Wind energy is one of the fastest growing sources of renewable energy with predicted global capacity expected to reach approximately 5,000GW for onshore and 1,400GW of offshore capacity by 2050. The UK has the largest offshore wind capacity in the world with over 14GW of total capacity. In 2019, 20% of the UK’s electricity supply was generated from wind power, which is enough to power more than 18 million homes and saves over 29 million tonnes of CO2 annually.
This continues to grow; the UK is on track to exceed 40GW in the pipeline by 2030 – that’s enough to power all homes across the country. This world-leading position for the UK will continue well into the future and drive our commitment to net zero by 2050.
Technology in turbine blade design and manufacture has advanced rapidly over the last 40 years. Today, approximately 2.5 million tonnes of composite materials are in use in the wind sector globally, and using composites has made wind turbine blades lighter, stronger, longer lasting and even larger, enabling the current generation of blades to exceed 100m in length. This drives the turbine efficiency up and the costs of energy production down. A typical wind turbine takes just six to nine months of operation to generate as much energy as it consumes in its entire lifecycle. It is also able to pay-back the carbon released in its lifecycle within a similar timeframe.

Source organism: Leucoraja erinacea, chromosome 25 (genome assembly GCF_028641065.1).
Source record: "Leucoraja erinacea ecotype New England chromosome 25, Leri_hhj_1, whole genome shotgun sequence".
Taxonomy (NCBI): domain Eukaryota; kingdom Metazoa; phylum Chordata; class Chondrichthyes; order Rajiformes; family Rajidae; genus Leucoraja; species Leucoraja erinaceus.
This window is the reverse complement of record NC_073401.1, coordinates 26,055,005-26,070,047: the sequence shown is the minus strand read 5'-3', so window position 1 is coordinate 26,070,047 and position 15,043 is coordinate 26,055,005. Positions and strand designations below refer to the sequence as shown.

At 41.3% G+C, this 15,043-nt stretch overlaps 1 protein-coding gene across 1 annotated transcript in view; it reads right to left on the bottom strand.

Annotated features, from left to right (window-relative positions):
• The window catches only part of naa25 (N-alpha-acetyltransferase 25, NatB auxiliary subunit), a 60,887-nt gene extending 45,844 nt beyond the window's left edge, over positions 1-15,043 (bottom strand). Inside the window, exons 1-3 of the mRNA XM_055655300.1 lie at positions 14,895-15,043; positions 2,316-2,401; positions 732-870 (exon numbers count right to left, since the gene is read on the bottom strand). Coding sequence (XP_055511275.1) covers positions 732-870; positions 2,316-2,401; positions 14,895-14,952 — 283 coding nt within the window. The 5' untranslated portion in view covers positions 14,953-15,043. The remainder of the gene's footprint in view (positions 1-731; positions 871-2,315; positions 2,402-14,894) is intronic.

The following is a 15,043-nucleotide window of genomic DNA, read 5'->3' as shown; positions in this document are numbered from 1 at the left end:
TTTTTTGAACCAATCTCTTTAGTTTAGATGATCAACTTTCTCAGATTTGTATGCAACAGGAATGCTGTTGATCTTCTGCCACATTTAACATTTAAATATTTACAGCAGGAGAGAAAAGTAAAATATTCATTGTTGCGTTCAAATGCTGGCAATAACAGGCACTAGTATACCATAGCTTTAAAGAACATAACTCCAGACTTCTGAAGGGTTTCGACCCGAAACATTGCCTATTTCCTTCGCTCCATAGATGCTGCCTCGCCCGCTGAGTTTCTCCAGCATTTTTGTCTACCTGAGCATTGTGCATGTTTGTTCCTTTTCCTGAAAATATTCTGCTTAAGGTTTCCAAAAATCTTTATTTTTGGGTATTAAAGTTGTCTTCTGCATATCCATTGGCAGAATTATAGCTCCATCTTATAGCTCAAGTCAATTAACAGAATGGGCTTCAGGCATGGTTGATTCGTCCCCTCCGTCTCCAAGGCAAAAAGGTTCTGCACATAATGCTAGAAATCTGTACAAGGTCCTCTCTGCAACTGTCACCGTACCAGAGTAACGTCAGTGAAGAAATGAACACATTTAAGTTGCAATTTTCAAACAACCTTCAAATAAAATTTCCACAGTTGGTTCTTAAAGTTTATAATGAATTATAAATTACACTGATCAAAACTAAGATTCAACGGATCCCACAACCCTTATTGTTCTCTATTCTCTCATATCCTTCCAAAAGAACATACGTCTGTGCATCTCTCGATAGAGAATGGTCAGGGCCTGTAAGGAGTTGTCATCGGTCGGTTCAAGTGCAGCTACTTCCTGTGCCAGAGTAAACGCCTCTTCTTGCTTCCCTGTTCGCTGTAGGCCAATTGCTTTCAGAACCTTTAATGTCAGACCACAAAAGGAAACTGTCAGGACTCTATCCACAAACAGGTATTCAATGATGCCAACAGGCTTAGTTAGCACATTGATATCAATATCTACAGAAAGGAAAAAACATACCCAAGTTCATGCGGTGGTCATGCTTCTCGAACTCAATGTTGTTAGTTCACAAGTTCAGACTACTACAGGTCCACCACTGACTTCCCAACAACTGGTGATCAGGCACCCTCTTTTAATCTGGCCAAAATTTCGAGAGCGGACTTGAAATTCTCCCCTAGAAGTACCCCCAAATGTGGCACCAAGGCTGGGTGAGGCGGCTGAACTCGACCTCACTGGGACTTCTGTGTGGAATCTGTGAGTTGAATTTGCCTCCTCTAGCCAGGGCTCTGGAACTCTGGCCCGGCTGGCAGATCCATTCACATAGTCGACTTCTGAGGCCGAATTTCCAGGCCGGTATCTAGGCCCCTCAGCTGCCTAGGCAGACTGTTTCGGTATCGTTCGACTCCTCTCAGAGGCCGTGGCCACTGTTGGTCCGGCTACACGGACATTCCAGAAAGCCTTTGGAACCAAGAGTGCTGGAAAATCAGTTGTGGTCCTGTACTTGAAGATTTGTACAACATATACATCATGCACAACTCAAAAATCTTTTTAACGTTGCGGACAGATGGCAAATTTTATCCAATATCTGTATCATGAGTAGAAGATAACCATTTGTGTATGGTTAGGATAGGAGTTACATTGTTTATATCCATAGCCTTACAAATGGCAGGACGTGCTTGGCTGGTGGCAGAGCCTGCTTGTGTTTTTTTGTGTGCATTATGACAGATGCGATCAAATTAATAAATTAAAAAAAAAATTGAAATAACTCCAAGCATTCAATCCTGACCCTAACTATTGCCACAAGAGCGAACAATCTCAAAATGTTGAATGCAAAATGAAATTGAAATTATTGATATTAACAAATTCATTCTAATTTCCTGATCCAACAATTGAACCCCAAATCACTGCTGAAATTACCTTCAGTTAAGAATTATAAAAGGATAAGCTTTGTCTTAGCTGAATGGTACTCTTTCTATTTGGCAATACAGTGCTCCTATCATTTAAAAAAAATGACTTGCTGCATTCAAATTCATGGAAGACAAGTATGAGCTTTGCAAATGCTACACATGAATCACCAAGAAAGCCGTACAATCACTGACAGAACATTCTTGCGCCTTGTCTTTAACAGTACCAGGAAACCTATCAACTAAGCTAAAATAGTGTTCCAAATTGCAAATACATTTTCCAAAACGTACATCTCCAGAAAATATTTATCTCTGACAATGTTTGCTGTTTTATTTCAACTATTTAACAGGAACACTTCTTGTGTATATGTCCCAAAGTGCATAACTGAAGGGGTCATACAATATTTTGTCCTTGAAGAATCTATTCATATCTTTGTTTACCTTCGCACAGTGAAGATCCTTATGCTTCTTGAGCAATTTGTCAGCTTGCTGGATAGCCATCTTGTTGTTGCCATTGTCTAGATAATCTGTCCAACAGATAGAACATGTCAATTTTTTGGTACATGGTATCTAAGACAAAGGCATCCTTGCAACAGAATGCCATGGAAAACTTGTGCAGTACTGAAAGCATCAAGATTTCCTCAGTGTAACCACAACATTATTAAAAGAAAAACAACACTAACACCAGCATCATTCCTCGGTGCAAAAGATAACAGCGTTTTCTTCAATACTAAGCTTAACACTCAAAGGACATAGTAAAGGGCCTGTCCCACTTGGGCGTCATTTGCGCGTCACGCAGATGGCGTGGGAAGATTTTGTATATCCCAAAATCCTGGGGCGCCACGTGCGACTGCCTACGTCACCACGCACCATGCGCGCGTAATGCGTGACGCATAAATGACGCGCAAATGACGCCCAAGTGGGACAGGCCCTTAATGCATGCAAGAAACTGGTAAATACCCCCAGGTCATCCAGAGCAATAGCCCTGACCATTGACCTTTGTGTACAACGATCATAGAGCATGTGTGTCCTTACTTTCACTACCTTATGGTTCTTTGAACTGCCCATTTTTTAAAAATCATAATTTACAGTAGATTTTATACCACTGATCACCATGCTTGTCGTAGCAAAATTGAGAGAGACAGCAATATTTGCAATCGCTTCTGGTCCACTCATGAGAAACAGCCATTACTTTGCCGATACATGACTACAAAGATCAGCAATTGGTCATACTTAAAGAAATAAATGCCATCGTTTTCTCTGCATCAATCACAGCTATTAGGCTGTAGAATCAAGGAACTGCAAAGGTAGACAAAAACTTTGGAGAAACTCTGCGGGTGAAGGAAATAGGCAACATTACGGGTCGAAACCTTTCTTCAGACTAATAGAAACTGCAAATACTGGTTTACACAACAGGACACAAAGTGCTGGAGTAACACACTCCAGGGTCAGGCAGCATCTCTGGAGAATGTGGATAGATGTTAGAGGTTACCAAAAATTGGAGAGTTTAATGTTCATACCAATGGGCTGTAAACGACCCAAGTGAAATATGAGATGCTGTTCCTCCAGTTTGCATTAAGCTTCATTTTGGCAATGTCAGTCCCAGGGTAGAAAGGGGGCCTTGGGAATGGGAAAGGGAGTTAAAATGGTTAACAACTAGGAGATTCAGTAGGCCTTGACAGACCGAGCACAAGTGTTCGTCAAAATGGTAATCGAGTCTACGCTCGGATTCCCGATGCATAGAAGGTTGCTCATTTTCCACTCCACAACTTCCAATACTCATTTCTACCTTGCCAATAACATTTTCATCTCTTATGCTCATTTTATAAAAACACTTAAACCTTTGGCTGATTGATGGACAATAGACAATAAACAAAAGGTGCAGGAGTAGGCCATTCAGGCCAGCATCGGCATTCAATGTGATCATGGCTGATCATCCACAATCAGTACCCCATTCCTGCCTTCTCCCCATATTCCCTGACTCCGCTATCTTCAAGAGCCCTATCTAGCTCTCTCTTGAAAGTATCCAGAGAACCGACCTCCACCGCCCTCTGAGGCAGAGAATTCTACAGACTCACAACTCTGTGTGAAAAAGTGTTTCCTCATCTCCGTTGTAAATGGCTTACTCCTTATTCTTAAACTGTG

Although most of the existing components and materials used in wind farms are recoverable and recyclable, the blades are a bigger challenge and are one of the missing pieces that would enable the industry to achieve a truly zero waste outcome. Around 14,000 wind turbine blades are reaching the end of their usable life and facing either disposal in landfill or incineration. That’s almost 50,000 tonnes of industrial waste where the valuable composite material could be recovered and recycled to be used for many other applications.